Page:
With the 2010 FIFA World Cup in South Africa set to begin on June 11, US Internet searches related to the World Cup during the week ended May 29, 2010 were up 10% from levels recorded a week earlier, and up 64% from a month earlier, according to Experian Hitwise.
Top Search Terms
Many World Cup searches in the US referenced game schedules, which ranked No. 5 in the week ended May 29. The keyword "schedule" was included in 68 different queries among World-Cup-related searches.
Also popular were search queries related to where to watch the World Cup online or via mobile phone.
Top-Searched Soccer Players
Among the ESPN Top 50 Players of the World Cup, Cristiano Ronaldo of Portugal was the most-searched player, accounting for 38% of search clicks during the week ended May 29. Ronaldo—ranked No. 2 on the ESPN Top 50—was recently featured (shirtless) on the cover of Vanity Fair magazine in the US, which likely boosted awareness.
Argentina's Lionel Messi, accounting for 11.57% of search clicks, ranked second in searches but holds the top rank on the ESPN Top 50. Landon Donovan, the only US player in the Top 50, was No. 4 in search clicks (6.25%).
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Soccer Goes Mobile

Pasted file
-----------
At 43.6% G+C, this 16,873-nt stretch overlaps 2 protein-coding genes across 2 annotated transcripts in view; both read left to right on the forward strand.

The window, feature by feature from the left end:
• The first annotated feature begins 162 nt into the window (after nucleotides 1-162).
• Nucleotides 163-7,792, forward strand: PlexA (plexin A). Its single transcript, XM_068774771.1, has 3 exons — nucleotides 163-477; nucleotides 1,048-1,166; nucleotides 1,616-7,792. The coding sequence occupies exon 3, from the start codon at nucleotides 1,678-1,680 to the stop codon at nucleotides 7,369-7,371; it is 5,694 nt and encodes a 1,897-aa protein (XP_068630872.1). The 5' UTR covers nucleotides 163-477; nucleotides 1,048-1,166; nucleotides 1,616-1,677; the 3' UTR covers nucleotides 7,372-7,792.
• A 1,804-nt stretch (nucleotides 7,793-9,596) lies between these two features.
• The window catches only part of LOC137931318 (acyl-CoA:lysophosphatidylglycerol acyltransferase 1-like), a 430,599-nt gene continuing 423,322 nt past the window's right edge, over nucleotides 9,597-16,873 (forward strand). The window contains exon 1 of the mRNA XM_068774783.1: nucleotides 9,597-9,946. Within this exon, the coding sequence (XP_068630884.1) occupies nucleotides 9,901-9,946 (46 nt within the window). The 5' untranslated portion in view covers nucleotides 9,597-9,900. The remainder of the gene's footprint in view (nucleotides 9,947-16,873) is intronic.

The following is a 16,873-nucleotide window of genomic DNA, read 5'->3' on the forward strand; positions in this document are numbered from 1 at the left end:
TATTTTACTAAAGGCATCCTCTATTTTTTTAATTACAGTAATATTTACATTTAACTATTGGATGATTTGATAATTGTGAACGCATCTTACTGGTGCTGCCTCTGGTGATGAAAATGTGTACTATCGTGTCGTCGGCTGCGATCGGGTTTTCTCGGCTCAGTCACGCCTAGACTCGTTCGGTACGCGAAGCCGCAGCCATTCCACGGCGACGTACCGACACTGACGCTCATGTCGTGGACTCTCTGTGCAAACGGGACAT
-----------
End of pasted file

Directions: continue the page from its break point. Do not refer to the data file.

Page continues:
Asked how consumers intend to follow the World Cup, many fans are choosing mobile: 21% of fans worldwide say they will get at least some of their information from the Internet via mobile device and another 9% plan to use applications on their phones, according to separate research from Nielsen.
Across the geographic regions surveyed:
- 23% of US fans and 11% of Canadians say they plan to check up on the World Cup via their mobile phones.
- Brazilians are twice as likely (21%) to get World Cup information via mobile phones as Argentines (10%); however, neither country comes close to Venezuela (27%).
- In the Middle East and Africa, between 22% and 30% of respondents plan to use their mobile phones.
- In Europe, planned mobile use is lower: Ireland shows the most mobile interest (18%), but in big European soccer nations like Germany and Spain only 3% of respondents say they plan to use their mobile for information.